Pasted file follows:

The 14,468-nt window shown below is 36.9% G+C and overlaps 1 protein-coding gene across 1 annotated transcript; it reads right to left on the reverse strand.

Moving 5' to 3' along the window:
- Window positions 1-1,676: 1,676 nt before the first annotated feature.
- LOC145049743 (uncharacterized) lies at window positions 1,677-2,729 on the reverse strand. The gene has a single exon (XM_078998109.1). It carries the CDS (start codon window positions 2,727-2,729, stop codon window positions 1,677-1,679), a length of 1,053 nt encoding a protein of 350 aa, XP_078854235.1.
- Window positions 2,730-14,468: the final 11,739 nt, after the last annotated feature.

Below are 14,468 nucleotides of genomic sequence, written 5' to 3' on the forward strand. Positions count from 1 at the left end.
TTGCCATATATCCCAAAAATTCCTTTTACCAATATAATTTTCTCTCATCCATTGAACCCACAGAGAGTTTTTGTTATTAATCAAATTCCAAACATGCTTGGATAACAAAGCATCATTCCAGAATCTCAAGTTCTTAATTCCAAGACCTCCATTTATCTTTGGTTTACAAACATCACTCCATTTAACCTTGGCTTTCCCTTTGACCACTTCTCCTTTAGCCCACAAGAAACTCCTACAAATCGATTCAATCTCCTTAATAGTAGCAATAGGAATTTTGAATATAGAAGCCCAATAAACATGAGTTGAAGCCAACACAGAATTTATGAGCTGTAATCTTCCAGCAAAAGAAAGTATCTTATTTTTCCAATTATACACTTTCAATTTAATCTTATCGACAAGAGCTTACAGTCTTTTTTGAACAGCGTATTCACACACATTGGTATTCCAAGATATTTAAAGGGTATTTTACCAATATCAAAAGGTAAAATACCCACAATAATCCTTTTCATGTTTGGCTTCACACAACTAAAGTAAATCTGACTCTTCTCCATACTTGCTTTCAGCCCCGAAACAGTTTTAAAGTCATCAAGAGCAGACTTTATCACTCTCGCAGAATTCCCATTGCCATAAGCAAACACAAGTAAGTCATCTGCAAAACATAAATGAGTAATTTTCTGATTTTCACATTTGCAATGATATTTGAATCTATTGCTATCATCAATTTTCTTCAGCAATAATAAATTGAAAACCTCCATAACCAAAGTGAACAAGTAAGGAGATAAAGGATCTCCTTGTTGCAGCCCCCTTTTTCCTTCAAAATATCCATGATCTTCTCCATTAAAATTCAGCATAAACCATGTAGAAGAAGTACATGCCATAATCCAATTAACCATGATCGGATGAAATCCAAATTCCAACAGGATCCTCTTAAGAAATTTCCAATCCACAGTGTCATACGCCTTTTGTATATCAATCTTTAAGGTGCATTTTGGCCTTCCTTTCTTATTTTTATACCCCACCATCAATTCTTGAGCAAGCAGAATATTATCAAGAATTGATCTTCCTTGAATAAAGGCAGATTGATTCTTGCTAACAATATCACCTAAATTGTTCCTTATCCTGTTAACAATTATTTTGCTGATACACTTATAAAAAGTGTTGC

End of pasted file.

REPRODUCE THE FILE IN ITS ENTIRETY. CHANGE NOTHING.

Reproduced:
The 14,468-nt window shown below is 36.9% G+C and overlaps 1 protein-coding gene across 1 annotated transcript; it reads right to left on the reverse strand.

Moving 5' to 3' along the window:
- Window positions 1-1,676: 1,676 nt before the first annotated feature.
- LOC145049743 (uncharacterized) lies at window positions 1,677-2,729 on the reverse strand. The gene has a single exon (XM_078998109.1). It carries the CDS (start codon window positions 2,727-2,729, stop codon window positions 1,677-1,679), a length of 1,053 nt encoding a protein of 350 aa, XP_078854235.1.
- Window positions 2,730-14,468: the final 11,739 nt, after the last annotated feature.

Below are 14,468 nucleotides of genomic sequence, written 5' to 3' on the forward strand. Positions count from 1 at the left end.
TTGCCATATATCCCAAAAATTCCTTTTACCAATATAATTTTCTCTCATCCATTGAACCCACAGAGAGTTTTTGTTATTAATCAAATTCCAAACATGCTTGGATAACAAAGCATCATTCCAGAATCTCAAGTTCTTAATTCCAAGACCTCCATTTATCTTTGGTTTACAAACATCACTCCATTTAACCTTGGCTTTCCCTTTGACCACTTCTCCTTTAGCCCACAAGAAACTCCTACAAATCGATTCAATCTCCTTAATAGTAGCAATAGGAATTTTGAATATAGAAGCCCAATAAACATGAGTTGAAGCCAACACAGAATTTATGAGCTGTAATCTTCCAGCAAAAGAAAGTATCTTATTTTTCCAATTATACACTTTCAATTTAATCTTATCGACAAGAGCTTACAGTCTTTTTTGAACAGCGTATTCACACACATTGGTATTCCAAGATATTTAAAGGGTATTTTACCAATATCAAAAGGTAAAATACCCACAATAATCCTTTTCATGTTTGGCTTCACACAACTAAAGTAAATCTGACTCTTCTCCATACTTGCTTTCAGCCCCGAAACAGTTTTAAAGTCATCAAGAGCAGACTTTATCACTCTCGCAGAATTCCCATTGCCATAAGCAAACACAAGTAAGTCATCTGCAAAACATAAATGAGTAATTTTCTGATTTTCACATTTGCAATGATATTTGAATCTATTGCTATCATCAATTTTCTTCAGCAATAATAAATTGAAAACCTCCATAACCAAAGTGAACAAGTAAGGAGATAAAGGATCTCCTTGTTGCAGCCCCCTTTTTCCTTCAAAATATCCATGATCTTCTCCATTAAAATTCAGCATAAACCATGTAGAAGAAGTACATGCCATAATCCAATTAACCATGATCGGATGAAATCCAAATTCCAACAGGATCCTCTTAAGAAATTTCCAATCCACAGTGTCATACGCCTTTTGTATATCAATCTTTAAGGTGCATTTTGGCCTTCCTTTCTTATTTTTATACCCCACCATCAATTCTTGAGCAAGCAGAATATTATCAAGAATTGATCTTCCTTGAATAAAGGCAGATTGATTCTTGCTAACAATATCACCTAAATTGTTCCTTATCCTGTTAACAATTATTTTGCTGATACACTTATAAAAAGTGTTGC